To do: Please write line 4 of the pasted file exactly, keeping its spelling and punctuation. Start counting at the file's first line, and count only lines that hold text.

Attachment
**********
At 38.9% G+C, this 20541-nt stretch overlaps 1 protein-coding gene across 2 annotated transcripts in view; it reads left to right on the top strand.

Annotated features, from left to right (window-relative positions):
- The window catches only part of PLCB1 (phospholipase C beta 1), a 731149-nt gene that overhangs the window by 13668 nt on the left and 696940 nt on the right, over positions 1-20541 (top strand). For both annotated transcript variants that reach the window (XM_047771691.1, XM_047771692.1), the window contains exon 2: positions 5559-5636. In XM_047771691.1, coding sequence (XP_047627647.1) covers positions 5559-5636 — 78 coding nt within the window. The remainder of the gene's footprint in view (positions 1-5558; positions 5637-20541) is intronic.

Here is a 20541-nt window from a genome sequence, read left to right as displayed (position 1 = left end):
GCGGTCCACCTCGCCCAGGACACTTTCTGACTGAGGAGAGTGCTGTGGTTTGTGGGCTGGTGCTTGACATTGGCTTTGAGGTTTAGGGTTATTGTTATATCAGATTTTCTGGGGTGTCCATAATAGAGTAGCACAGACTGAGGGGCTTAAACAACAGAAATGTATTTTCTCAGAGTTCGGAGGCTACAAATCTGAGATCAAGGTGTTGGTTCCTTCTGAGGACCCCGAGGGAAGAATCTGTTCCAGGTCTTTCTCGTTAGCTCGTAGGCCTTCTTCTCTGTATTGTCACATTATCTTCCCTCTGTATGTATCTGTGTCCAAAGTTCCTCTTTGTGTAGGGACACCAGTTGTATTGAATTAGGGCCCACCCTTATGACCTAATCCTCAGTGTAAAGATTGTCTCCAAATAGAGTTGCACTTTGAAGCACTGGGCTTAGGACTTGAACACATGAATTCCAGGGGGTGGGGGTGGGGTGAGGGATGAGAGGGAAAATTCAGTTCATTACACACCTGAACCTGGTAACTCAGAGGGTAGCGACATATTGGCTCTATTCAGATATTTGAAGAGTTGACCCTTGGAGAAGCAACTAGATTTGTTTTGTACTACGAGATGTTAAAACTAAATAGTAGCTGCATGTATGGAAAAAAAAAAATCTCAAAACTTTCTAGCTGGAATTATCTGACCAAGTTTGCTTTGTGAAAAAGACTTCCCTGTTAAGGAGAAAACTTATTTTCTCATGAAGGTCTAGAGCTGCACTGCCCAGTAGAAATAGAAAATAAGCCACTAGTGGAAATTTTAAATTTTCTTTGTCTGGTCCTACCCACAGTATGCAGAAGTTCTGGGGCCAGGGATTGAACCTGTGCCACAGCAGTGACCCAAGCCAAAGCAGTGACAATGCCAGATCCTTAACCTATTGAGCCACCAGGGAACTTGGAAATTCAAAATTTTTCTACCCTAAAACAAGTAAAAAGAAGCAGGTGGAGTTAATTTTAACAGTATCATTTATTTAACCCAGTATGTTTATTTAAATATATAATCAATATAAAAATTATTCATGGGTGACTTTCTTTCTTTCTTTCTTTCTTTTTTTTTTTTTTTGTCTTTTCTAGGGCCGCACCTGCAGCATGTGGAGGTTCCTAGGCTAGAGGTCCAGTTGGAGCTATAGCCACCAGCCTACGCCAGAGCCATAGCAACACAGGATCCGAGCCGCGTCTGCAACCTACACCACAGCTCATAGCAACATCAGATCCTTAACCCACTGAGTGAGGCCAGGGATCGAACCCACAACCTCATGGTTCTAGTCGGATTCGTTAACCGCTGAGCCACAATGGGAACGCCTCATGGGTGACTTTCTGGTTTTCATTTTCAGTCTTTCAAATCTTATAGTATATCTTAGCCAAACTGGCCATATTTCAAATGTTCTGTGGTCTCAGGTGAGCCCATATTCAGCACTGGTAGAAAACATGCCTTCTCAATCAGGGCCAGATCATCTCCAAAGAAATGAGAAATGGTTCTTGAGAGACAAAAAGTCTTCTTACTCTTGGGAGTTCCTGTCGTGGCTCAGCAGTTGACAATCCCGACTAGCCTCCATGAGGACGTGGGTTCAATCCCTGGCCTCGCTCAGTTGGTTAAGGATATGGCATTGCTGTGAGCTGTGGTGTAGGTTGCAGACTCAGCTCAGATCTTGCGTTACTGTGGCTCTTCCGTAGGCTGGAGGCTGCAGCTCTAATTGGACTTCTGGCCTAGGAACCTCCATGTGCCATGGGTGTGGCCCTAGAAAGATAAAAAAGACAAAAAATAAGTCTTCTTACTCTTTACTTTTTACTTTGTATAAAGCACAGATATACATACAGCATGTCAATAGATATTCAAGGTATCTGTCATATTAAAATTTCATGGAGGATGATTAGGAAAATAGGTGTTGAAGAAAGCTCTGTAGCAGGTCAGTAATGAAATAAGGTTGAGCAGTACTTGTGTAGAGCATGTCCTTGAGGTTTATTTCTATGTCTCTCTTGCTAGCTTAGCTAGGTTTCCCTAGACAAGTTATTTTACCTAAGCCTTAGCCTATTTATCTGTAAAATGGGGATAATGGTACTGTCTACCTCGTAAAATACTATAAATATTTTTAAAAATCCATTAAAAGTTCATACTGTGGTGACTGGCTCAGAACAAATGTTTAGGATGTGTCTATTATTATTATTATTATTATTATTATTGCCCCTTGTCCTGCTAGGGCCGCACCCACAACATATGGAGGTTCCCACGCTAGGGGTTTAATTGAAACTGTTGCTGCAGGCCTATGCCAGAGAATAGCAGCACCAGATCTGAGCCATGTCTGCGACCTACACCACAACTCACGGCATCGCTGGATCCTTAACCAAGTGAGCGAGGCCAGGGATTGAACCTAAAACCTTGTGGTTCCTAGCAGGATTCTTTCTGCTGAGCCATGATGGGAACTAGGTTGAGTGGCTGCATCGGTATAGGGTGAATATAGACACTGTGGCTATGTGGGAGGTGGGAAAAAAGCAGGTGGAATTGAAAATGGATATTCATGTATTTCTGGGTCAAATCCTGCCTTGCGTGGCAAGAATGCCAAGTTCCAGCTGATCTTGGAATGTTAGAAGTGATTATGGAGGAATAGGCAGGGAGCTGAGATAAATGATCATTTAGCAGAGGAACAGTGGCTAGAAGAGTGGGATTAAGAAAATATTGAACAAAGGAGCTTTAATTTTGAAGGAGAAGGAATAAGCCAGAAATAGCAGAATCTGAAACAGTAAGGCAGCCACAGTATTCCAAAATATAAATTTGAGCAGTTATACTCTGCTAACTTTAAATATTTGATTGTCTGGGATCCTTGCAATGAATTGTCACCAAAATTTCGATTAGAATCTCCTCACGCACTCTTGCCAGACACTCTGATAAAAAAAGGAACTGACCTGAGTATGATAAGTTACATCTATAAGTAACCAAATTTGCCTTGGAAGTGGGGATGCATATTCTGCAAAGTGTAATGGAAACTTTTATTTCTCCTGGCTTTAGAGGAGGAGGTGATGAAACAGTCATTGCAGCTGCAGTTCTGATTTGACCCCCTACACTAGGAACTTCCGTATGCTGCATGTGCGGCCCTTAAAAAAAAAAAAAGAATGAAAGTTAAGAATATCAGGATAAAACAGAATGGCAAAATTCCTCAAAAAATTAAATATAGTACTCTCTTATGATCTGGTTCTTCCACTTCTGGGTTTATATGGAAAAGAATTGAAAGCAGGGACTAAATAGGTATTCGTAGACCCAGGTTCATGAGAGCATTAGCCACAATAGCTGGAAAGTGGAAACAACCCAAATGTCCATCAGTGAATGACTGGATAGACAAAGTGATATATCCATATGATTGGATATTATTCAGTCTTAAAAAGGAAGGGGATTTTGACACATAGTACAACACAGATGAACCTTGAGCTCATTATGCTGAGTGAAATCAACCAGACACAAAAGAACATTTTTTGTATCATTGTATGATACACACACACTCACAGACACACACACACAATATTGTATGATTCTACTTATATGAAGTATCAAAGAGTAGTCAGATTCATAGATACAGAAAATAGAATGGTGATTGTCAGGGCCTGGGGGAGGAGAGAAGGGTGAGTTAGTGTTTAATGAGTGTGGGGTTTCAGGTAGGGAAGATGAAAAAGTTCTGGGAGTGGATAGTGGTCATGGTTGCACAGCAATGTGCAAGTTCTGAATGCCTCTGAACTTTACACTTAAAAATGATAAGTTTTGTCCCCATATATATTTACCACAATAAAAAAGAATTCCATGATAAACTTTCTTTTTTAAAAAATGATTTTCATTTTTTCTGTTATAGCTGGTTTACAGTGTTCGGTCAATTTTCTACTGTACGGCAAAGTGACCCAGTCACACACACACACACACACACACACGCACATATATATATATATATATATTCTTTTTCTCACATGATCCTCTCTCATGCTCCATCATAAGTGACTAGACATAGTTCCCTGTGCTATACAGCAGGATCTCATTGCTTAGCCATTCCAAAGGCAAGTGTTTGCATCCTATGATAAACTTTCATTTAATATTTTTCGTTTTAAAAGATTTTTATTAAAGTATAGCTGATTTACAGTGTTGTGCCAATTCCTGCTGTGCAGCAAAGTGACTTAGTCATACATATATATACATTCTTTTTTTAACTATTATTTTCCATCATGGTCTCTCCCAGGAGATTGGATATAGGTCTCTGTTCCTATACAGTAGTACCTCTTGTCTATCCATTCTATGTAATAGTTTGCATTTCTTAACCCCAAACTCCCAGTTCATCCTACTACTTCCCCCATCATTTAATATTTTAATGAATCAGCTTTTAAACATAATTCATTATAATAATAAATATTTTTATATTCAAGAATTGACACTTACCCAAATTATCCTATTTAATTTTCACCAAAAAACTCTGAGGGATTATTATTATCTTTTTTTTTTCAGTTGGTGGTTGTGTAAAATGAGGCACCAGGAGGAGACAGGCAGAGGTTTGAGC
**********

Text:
Here is a 20541-nt window from a genome sequence, read left to right as displayed (position 1 = left end):